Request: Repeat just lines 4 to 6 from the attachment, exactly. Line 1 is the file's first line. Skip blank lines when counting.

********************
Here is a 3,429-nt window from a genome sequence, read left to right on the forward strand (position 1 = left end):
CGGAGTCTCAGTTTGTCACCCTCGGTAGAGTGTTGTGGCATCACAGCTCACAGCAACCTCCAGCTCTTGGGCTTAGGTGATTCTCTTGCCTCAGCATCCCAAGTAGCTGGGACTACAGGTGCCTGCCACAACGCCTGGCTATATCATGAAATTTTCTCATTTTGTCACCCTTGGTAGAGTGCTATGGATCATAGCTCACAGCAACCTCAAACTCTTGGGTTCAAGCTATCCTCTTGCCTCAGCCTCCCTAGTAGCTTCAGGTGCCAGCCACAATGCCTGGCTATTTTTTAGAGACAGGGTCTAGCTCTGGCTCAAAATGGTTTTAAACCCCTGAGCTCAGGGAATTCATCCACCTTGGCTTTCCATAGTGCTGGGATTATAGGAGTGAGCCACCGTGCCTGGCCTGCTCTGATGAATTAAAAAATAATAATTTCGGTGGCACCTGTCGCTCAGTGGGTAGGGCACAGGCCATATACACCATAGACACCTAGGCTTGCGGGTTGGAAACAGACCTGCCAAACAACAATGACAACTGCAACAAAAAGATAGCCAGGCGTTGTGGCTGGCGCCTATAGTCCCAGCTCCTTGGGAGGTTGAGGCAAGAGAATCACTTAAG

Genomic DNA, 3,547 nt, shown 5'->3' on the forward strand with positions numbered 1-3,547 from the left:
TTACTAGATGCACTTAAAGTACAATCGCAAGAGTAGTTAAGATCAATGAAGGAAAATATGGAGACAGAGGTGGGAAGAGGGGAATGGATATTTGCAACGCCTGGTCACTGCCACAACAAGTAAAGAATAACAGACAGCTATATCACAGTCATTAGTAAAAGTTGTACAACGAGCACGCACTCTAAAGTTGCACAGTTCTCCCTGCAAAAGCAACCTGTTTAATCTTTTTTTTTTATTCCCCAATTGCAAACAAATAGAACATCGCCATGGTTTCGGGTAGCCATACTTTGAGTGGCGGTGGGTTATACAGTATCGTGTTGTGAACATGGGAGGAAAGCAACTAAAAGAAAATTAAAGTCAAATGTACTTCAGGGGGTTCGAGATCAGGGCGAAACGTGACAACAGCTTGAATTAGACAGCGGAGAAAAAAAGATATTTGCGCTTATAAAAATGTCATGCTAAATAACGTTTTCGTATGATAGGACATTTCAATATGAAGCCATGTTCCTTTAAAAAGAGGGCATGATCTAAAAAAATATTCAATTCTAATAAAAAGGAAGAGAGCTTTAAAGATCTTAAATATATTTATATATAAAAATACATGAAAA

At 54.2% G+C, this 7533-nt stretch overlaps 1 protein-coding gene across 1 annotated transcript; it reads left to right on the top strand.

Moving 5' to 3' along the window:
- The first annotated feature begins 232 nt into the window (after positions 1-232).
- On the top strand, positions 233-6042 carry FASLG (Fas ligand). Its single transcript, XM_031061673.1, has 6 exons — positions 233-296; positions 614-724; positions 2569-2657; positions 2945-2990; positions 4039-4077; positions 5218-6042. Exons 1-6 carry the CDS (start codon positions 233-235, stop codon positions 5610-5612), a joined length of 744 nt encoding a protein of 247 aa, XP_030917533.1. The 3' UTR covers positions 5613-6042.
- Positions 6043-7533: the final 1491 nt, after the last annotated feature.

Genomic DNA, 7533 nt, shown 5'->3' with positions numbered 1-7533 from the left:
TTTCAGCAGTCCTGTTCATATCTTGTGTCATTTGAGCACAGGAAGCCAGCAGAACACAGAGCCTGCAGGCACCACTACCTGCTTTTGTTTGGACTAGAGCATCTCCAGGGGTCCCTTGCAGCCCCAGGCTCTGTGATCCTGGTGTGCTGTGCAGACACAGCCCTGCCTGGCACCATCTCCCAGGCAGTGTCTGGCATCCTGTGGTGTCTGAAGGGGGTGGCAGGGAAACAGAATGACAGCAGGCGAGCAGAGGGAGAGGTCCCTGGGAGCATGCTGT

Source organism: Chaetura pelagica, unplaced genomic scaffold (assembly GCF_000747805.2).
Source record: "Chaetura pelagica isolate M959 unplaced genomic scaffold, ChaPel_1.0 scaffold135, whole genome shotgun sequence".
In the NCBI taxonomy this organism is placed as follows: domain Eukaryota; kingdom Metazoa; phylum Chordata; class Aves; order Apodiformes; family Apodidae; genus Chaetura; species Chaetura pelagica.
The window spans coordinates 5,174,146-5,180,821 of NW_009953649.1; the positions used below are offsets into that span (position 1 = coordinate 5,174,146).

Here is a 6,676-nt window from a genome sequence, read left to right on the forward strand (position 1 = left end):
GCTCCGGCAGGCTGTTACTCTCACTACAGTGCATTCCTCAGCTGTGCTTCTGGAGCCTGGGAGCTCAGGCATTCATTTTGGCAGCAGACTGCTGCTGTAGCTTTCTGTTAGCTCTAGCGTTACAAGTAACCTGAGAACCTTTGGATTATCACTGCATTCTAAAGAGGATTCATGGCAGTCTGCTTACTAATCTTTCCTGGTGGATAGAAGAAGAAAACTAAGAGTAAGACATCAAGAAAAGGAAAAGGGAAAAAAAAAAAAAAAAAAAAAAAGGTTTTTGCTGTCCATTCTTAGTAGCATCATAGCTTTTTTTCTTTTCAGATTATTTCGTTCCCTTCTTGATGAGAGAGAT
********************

TTACTAGATGCACTTAAAGTACAATCGCAAGAGTAGTTAAGATCAATGAAGGAAAATATGGAGACAGAGGTGGGAAGAGGGGAATGGATATTTGCAACGCCTGGTCACTGCCACAACAAGTAAAGAATAACAGACAGCTATATCACAGTCATTAGTAAAAGTTGTACAACGAGCACGCACTCTAAAGTTGCACAGTTCTCCCTGCAAAAGCAACCTGTTTAATCTTTTTTTTTTATTCCCCAATTGCAAACAAATAGAACATCGCCATGGTTTCGGGTAGCCATACTTTGAGTGGCGGTGGGTTATACAGTATCGTGTTGTGAACATGGGAGGAAAGCAACTAAAAGAAAATTAAAGTCAAATGTACTTCAGGGGGTTCGAGATCAGGGCGAAACGTGACAACAGCTTGAATTAGACAGCGGAGAAAAAAAGATATTTGCGCTTATAAAAATGTCATGCTAAATAACGTTTTCGTATGATAGGACATTTCAATATGAAGCCATGTTCCTTTAAAAAGAGGGCATGATCTAAAAAAATATTCAATTCTAATAAAAAGGAAGAGAGCTTTAAAGATCTTAAATATATTTATATATAAAAATACATGAAAA

At 54.2% G+C, this 7533-nt stretch overlaps 1 protein-coding gene across 1 annotated transcript; it reads left to right on the top strand.

Moving 5' to 3' along the window: